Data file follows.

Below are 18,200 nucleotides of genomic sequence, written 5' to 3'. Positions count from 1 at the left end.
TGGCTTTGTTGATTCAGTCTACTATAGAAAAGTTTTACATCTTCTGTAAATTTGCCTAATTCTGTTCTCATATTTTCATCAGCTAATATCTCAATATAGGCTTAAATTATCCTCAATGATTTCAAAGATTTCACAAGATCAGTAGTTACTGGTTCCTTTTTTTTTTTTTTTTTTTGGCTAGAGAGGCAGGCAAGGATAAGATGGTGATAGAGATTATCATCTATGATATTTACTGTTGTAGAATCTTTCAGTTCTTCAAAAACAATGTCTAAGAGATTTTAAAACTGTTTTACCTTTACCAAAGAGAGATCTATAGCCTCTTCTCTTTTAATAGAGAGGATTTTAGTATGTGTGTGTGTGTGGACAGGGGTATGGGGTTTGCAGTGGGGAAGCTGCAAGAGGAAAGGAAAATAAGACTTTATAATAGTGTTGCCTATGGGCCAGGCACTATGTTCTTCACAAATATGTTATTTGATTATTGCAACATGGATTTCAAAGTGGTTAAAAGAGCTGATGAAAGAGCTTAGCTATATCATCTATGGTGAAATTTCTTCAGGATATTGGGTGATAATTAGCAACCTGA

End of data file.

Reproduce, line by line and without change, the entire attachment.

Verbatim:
Below are 18,200 nucleotides of genomic sequence, written 5' to 3'. Positions count from 1 at the left end.
TGGCTTTGTTGATTCAGTCTACTATAGAAAAGTTTTACATCTTCTGTAAATTTGCCTAATTCTGTTCTCATATTTTCATCAGCTAATATCTCAATATAGGCTTAAATTATCCTCAATGATTTCAAAGATTTCACAAGATCAGTAGTTACTGGTTCCTTTTTTTTTTTTTTTTTTTGGCTAGAGAGGCAGGCAAGGATAAGATGGTGATAGAGATTATCATCTATGATATTTACTGTTGTAGAATCTTTCAGTTCTTCAAAAACAATGTCTAAGAGATTTTAAAACTGTTTTACCTTTACCAAAGAGAGATCTATAGCCTCTTCTCTTTTAATAGAGAGGATTTTAGTATGTGTGTGTGTGTGGACAGGGGTATGGGGTTTGCAGTGGGGAAGCTGCAAGAGGAAAGGAAAATAAGACTTTATAATAGTGTTGCCTATGGGCCAGGCACTATGTTCTTCACAAATATGTTATTTGATTATTGCAACATGGATTTCAAAGTGGTTAAAAGAGCTGATGAAAGAGCTTAGCTATATCATCTATGGTGAAATTTCTTCAGGATATTGGGTGATAATTAGCAACCTGA